Morhaime: In terms of expansions, I think a little bit more frequently is probably good with sort of the goal to get closer to an annual expansion. But I think it really depends on what content you put in the expansion. I don’t think Blizzard will ever be able to do sequels of products like a “Diablo III” or “Diablo IV” on an annual basis, but we might be able to do expansions to those games close to annually.

“I don’t think Blizzard will ever be able to do sequels of products like a ’Diablo III’ or ’Diablo IV’ on an annual basis.”

Hmmm, is there more profit? In an ideal scenario, I think we’d probably do [expansions] a little bit more often than we’ve been able to do. But I agree — I think putting too many expansions out too frequently, you probably get to the point where people do need to start taking a little break.

MTV Multiplayer: Now let’s talk about the other way around. Recently Activision stated that they’re considering a subscription fee for “Guitar Hero”’s music service GHTunes. So is Blizzard’s business model influencing Activision? Have you had conversations about it?

Morhaime: You know, we talk about all sorts of things. [laughs] That particular one isn’t something that we’ve been talking about. We’ve got a lot of very avid “Guitar Hero” players at Blizzard, including myself, so we certainly want them to make the right choices for that game, and we’ll certainly be happy to talk to them about that.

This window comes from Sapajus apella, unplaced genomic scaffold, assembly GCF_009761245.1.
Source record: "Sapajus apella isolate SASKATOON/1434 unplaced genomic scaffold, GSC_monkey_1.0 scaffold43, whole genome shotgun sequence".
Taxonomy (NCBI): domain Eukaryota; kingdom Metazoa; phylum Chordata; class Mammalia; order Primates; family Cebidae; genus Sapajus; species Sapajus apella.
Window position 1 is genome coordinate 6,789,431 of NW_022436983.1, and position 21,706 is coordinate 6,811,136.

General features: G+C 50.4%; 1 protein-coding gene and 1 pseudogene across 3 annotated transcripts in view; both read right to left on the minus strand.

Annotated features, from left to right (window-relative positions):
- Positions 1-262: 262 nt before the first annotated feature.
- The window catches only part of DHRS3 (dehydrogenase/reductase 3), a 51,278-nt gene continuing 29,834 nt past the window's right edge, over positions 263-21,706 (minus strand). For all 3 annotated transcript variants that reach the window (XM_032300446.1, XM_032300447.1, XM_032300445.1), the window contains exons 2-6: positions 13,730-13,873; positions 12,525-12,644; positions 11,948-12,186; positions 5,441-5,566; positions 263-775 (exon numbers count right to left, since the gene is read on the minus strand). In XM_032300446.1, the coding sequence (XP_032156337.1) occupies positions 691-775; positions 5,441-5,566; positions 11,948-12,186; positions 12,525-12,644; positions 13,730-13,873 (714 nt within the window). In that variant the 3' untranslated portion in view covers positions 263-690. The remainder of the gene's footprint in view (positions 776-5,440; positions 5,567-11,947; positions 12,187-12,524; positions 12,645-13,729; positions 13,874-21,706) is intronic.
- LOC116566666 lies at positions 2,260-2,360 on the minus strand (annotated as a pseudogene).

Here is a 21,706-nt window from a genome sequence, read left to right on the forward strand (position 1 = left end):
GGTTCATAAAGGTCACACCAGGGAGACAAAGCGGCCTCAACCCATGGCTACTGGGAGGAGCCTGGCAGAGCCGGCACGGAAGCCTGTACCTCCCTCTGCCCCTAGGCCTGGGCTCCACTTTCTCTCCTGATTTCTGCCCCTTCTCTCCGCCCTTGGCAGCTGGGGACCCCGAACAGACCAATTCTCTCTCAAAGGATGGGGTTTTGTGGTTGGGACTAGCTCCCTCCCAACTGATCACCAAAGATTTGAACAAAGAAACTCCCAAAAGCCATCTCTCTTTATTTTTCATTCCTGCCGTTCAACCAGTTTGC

MTV Multiplayer: Is the subscription model in general still valid? Has the monthly rate ever changed for “WoW” since it launched in 2004 and do you feel like it should change?

Morhaime: The monthly rate for “WoW” in the United States has not changed, and we’re not planning any changes to it.

MTV Multiplayer: But despite the ever-changing scope of the game, the increasing amount of content and the number of subscribers you’re supporting, you still don’t think it should?

Morhaime: No, I think we’re pretty happy with our pricing in the United States. I think it feels right to us and our players.

MTV Multiplayer: Do you think that the current state of the economy will affect “WoW subscribers?

“So far we haven’t really noticed a hit from the economy, and we’re optimistic that we’ll continue going strong.”